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May 2, 2012 10:49:46 PM

It seems as though most of the calculators are fairly conservative, or using worst case scenario almost. This makes sense since they are unsure about the actual quality and efficiency of the psu in question. With a top notch unit I wouldnt be suprised if you could actually get away with 650 watts, but you also have to factor in loss of efficiency with age, and the fact that you probably dont want to be stressing the unit by having it run full tilt all the time. That being said a quality 750-850 watt unit should provide plenty of juice with some to spare.
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a b ) Power supply
May 2, 2012 11:53:02 PM

RetiredChief said:
Bottom line a Corsair TX750 would be an excellent choice.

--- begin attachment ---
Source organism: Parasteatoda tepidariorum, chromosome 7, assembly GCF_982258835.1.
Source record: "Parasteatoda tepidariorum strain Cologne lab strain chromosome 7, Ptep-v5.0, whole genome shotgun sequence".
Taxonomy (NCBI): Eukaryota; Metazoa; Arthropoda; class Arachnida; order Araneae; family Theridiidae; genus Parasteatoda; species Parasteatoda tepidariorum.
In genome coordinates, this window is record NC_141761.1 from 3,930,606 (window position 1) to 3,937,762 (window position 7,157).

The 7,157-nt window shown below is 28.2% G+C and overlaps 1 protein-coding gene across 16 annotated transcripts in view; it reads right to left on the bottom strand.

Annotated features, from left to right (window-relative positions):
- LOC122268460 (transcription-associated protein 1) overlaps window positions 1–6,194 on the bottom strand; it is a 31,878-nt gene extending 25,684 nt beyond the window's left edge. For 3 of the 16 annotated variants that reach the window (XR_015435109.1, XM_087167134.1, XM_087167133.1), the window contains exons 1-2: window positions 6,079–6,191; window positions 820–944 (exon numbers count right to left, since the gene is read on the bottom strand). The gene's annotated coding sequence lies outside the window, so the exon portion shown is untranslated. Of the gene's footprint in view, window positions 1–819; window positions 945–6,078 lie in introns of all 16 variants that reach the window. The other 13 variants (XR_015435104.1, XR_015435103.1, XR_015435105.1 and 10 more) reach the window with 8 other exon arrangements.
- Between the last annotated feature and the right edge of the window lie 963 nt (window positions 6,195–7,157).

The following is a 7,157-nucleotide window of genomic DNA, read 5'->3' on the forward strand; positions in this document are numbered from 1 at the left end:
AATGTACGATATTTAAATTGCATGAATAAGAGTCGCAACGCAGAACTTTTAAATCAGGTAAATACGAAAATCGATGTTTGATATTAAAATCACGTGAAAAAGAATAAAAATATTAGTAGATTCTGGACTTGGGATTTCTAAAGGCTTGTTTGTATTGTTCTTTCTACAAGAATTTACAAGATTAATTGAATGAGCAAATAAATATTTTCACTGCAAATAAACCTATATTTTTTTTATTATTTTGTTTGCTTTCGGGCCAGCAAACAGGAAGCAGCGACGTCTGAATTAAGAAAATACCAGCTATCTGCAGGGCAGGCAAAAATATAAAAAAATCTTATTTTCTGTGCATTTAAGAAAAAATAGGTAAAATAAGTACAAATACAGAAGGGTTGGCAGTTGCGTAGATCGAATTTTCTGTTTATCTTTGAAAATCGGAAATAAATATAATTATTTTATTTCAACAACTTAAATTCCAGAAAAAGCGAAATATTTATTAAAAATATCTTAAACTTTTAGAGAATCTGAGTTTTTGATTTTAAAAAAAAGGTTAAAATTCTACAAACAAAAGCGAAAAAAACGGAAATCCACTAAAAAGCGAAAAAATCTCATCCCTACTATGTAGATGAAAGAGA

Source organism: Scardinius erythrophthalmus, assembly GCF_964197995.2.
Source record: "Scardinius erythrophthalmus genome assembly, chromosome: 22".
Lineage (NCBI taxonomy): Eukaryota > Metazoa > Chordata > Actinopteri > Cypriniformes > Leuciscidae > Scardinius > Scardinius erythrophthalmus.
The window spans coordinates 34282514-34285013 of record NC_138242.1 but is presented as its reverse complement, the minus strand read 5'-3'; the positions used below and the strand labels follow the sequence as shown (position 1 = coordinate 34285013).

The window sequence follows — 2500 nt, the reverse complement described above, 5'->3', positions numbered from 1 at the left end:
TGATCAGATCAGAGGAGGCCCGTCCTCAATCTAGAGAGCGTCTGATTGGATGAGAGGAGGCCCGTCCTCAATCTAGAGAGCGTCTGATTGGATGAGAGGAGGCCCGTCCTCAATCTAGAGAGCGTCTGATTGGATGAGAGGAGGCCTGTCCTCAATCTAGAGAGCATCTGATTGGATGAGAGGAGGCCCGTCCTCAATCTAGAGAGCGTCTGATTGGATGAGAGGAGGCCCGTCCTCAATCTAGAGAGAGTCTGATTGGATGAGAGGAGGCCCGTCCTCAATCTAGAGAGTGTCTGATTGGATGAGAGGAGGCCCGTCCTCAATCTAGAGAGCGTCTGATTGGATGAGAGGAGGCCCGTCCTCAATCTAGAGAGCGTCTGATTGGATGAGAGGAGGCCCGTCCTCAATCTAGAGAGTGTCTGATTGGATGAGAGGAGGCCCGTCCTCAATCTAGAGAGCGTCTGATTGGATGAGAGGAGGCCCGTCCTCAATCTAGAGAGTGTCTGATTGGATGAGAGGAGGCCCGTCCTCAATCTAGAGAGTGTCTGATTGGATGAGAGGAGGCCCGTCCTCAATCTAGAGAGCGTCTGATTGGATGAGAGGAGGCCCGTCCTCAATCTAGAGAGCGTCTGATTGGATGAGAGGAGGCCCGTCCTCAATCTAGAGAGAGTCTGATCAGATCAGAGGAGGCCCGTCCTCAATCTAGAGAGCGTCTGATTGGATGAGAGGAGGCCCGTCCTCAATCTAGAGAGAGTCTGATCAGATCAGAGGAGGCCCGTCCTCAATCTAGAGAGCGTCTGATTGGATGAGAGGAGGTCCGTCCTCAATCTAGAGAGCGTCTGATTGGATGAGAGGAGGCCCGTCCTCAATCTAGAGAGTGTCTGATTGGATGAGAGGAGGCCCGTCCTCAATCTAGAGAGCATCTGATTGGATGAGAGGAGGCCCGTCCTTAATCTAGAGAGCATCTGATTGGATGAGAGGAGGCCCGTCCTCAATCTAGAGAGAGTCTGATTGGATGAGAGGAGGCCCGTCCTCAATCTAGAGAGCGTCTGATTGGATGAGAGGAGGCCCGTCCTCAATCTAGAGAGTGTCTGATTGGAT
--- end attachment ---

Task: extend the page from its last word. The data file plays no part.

Exactly, you could have just included that
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Anonymous
May 2, 2012 11:54:41 PM

Damn so would the AX750 be enough? Even if the 2500k is OC'd w/ voltage tweak as well as the 7950's? Because it's currently $145 + $20 MIR.... I want to have quite a bit of overhead room, and not always have my PSU on 90-100% load=\
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a b ) Power supply
May 3, 2012 12:05:36 AM

If you OC each nail in your PC, a 700W PSU is very sufficient. Go for it.
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a c 1194 ) Power supply
May 3, 2012 12:16:17 AM